Tiny homes: 2 elected officials sleep overnight at new Highland Park facility, largest in US

HIGHLAND PARK, LOS ANGELES (KABC) -- To raise awareness of efforts to combat homelessness, a California state assemblyman and Los Angeles city councilman slept overnight Wednesday at the Arroyo Seco Tiny Home Village in Highland Park, the largest facility of its kind in the U.S.

The Tiny Home Village sits on nearly 7 acres and includes 117 units.

Los Angeles City Councilman Kevin de León and Assemblyman Miguel Santiago spent the night at the location, ahead of its official opening as a transitional-housing site.

De León and Santiago dinner at the facility and showered there, hoping to understand what it will be like for people who will begin moving into the homes in two weeks.

De León, who is running for mayor of Los Angeles, described the small quarters as comfortable.

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Councilman Gil Cedillo's office said they began offering shelter options to people living in the park starting in January, and as of Wednesday, 257 people had been moved indoors.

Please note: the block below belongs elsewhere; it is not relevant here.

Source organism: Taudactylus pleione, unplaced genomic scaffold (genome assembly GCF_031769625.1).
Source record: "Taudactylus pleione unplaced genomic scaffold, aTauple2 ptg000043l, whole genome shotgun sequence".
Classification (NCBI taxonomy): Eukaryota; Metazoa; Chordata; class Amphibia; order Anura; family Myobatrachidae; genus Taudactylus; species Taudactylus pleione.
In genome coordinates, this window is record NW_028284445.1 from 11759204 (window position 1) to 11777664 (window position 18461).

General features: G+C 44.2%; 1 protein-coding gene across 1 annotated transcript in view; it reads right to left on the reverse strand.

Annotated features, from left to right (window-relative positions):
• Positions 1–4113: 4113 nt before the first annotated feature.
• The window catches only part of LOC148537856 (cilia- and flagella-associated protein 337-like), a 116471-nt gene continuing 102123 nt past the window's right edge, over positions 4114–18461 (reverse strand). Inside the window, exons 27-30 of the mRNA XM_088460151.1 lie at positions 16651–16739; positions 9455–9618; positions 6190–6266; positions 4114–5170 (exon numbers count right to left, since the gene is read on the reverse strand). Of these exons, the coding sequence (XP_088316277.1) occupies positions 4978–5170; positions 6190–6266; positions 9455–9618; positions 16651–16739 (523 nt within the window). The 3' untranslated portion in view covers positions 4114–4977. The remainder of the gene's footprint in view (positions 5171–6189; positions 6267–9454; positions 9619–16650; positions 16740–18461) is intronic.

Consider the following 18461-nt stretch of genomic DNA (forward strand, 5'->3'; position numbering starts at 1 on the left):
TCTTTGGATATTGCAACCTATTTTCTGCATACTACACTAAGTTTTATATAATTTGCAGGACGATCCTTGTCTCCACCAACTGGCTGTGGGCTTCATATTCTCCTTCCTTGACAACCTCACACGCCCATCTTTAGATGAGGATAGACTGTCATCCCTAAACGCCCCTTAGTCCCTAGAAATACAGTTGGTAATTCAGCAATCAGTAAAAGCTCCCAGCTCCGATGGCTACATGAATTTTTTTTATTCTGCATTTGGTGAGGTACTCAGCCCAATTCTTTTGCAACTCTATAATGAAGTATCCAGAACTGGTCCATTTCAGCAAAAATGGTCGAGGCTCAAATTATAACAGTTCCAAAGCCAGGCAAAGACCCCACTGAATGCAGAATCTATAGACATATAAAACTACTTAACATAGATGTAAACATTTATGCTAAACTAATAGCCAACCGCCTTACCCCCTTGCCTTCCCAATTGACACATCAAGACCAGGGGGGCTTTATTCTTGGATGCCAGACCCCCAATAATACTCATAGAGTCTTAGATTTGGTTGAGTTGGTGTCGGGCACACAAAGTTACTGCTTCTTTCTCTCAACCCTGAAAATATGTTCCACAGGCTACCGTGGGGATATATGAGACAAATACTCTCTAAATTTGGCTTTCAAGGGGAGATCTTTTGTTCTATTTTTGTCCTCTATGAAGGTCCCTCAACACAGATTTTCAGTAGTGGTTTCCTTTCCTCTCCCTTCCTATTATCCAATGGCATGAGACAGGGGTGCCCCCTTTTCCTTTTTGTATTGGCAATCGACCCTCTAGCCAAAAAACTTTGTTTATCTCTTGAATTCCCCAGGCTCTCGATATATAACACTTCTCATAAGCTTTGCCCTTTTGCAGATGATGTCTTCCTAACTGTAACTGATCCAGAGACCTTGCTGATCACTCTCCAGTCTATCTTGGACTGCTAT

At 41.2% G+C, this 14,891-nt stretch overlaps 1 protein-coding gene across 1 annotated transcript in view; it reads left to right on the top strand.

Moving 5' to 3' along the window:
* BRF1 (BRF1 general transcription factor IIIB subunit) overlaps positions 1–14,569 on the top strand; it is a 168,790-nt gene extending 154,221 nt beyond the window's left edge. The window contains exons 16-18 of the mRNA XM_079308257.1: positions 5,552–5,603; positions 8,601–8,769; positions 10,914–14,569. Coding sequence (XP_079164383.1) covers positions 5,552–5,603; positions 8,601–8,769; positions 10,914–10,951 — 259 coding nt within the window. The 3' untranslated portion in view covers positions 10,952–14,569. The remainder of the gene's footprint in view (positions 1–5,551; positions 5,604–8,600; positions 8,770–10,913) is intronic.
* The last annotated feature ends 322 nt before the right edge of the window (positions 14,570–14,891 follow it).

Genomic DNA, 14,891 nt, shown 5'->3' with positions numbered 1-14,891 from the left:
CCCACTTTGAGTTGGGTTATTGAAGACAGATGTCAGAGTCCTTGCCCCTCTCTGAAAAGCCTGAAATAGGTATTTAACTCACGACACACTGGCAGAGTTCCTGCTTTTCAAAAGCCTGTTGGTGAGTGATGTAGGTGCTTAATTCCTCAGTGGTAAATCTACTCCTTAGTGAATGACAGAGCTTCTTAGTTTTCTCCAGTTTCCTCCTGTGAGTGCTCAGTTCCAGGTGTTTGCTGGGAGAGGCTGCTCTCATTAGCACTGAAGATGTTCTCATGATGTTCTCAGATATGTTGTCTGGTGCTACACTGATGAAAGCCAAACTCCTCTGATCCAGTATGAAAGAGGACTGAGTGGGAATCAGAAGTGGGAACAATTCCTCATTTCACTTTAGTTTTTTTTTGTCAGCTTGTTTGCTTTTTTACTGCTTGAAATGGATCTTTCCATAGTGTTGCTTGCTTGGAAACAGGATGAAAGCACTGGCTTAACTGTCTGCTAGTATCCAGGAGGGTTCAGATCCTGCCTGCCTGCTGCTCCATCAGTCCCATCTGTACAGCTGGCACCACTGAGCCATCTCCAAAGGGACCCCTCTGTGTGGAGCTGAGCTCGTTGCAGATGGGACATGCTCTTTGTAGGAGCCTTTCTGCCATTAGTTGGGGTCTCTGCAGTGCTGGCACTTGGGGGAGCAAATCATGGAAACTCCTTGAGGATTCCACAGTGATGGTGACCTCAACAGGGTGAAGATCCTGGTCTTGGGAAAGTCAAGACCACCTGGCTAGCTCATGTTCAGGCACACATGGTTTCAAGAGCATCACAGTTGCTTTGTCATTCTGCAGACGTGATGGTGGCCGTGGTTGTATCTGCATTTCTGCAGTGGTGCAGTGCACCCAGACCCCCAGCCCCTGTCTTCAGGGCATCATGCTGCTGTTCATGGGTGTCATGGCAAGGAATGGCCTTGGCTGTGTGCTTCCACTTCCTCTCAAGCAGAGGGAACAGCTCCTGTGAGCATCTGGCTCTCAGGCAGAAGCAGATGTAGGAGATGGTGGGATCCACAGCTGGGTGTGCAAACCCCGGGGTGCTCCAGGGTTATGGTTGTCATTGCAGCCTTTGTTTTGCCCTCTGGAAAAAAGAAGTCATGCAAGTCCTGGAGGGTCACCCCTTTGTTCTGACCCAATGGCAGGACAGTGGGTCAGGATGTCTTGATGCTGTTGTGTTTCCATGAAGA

"I fell asleep soundly here," he said in an on-camera interview. "I have a heater. It's cold outside right now -- for our viewers, they don't know but it's super cold. Great bed. ... I had the heater on, I had locked that door here.

"It's fantastic. It's a lot better than, again, sleeping on a cold slab overnight," the councilman said.

Each two-bed unit costs about $50,000 when utilities such as electricity, heating and cooling are factored in -- substantially less than other housing options for homeless people, officials say.

The goal is for individuals to reside at the transitional-housing village for four to six months.
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